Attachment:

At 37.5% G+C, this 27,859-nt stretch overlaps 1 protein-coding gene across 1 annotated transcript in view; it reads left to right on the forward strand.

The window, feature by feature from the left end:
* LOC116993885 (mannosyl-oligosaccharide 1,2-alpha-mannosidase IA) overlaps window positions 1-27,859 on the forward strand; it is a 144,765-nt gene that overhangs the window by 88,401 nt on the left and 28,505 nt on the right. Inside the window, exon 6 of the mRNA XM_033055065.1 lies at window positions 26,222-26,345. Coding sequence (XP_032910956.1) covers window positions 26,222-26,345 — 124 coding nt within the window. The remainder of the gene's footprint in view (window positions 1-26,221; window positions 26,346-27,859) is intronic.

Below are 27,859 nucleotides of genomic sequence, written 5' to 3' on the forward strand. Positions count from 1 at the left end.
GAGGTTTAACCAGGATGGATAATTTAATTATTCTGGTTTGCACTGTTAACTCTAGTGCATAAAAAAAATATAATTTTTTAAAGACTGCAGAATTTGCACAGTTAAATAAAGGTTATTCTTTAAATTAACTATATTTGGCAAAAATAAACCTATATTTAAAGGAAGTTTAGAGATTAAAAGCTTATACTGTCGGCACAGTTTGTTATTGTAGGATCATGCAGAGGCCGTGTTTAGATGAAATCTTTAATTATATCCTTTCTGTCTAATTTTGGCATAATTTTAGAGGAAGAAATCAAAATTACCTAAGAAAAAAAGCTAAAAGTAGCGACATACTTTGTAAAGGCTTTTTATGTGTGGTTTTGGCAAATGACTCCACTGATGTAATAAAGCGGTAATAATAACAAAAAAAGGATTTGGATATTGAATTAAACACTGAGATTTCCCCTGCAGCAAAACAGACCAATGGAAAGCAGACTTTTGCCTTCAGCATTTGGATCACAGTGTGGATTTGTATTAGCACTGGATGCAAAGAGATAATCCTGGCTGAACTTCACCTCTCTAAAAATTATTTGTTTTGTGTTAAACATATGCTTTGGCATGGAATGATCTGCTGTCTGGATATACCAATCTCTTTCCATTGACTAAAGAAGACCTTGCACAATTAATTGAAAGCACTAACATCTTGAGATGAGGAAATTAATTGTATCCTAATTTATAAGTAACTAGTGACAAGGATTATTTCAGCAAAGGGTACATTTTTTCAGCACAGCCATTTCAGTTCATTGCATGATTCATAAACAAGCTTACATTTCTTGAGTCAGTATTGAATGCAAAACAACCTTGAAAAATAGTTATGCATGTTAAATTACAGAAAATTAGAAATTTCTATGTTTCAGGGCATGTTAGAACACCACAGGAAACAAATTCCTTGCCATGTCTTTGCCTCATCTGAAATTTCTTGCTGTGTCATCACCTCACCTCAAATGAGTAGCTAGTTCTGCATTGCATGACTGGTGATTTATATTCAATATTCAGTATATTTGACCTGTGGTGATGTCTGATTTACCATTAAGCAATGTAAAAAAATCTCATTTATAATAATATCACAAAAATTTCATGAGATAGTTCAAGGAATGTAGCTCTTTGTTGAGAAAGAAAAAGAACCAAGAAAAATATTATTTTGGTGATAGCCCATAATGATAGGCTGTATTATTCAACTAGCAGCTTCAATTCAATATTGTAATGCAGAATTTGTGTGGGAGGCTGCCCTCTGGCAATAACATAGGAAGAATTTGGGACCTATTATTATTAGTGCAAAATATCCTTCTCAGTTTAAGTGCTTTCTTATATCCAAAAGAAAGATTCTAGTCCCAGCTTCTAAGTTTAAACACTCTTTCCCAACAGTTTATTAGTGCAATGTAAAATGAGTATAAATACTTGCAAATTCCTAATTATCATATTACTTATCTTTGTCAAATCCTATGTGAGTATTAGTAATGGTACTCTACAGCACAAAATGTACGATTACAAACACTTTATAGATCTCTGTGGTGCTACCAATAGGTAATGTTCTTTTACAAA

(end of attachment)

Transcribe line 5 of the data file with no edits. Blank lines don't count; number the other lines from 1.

GAGGTTTAACCAGGATGGATAATTTAATTATTCTGGTTTGCACTGTTAACTCTAGTGCATAAAAAAAATATAATTTTTTAAAGACTGCAGAATTTGCACAGTTAAATAAAGGTTATTCTTTAAATTAACTATATTTGGCAAAAATAAACCTATATTTAAAGGAAGTTTAGAGATTAAAAGCTTATACTGTCGGCACAGTTTGTTATTGTAGGATCATGCAGAGGCCGTGTTTAGATGAAATCTTTAATTATATCCTTTCTGTCTAATTTTGGCATAATTTTAGAGGAAGAAATCAAAATTACCTAAGAAAAAAAGCTAAAAGTAGCGACATACTTTGTAAAGGCTTTTTATGTGTGGTTTTGGCAAATGACTCCACTGATGTAATAAAGCGGTAATAATAACAAAAAAAGGATTTGGATATTGAATTAAACACTGAGATTTCCCCTGCAGCAAAACAGACCAATGGAAAGCAGACTTTTGCCTTCAGCATTTGGATCACAGTGTGGATTTGTATTAGCACTGGATGCAAAGAGATAATCCTGGCTGAACTTCACCTCTCTAAAAATTATTTGTTTTGTGTTAAACATATGCTTTGGCATGGAATGATCTGCTGTCTGGATATACCAATCTCTTTCCATTGACTAAAGAAGACCTTGCACAATTAATTGAAAGCACTAACATCTTGAGATGAGGAAATTAATTGTATCCTAATTTATAAGTAACTAGTGACAAGGATTATTTCAGCAAAGGGTACATTTTTTCAGCACAGCCATTTCAGTTCATTGCATGATTCATAAACAAGCTTACATTTCTTGAGTCAGTATTGAATGCAAAACAACCTTGAAAAATAGTTATGCATGTTAAATTACAGAAAATTAGAAATTTCTATGTTTCAGGGCATGTTAGAACACCACAGGAAACAAATTCCTTGCCATGTCTTTGCCTCATCTGAAATTTCTTGCTGTGTCATCACCTCACCTCAAATGAGTAGCTAGTTCTGCATTGCATGACTGGTGATTTATATTCAATATTCAGTATATTTGACCTGTGGTGATGTCTGATTTACCATTAAGCAATGTAAAAAAATCTCATTTATAATAATATCACAAAAATTTCATGAGATAGTTCAAGGAATGTAGCTCTTTGTTGAGAAAGAAAAAGAACCAAGAAAAATATTATTTTGGTGATAGCCCATAATGATAGGCTGTATTATTCAACTAGCAGCTTCAATTCAATATTGTAATGCAGAATTTGTGTGGGAGGCTGCCCTCTGGCAATAACATAGGAAGAATTTGGGACCTATTATTATTAGTGCAAAATATCCTTCTCAGTTTAAGTGCTTTCTTATATCCAAAAGAAAGATTCTAGTCCCAGCTTCTAAGTTTAAACACTCTTTCCCAACAGTTTATTAGTGCAATGTAAAATGAGTATAAATACTTGCAAATTCCTAATTATCATATTACTTATCTTTGTCAAATCCTATGTGAGTATTAGTAATGGTACTCTACAGCACAAAATGTACGATTACAAACACTTTATAGATCTCTGTGGTGCTACCAATAGGTAATGTTCTTTTACAAA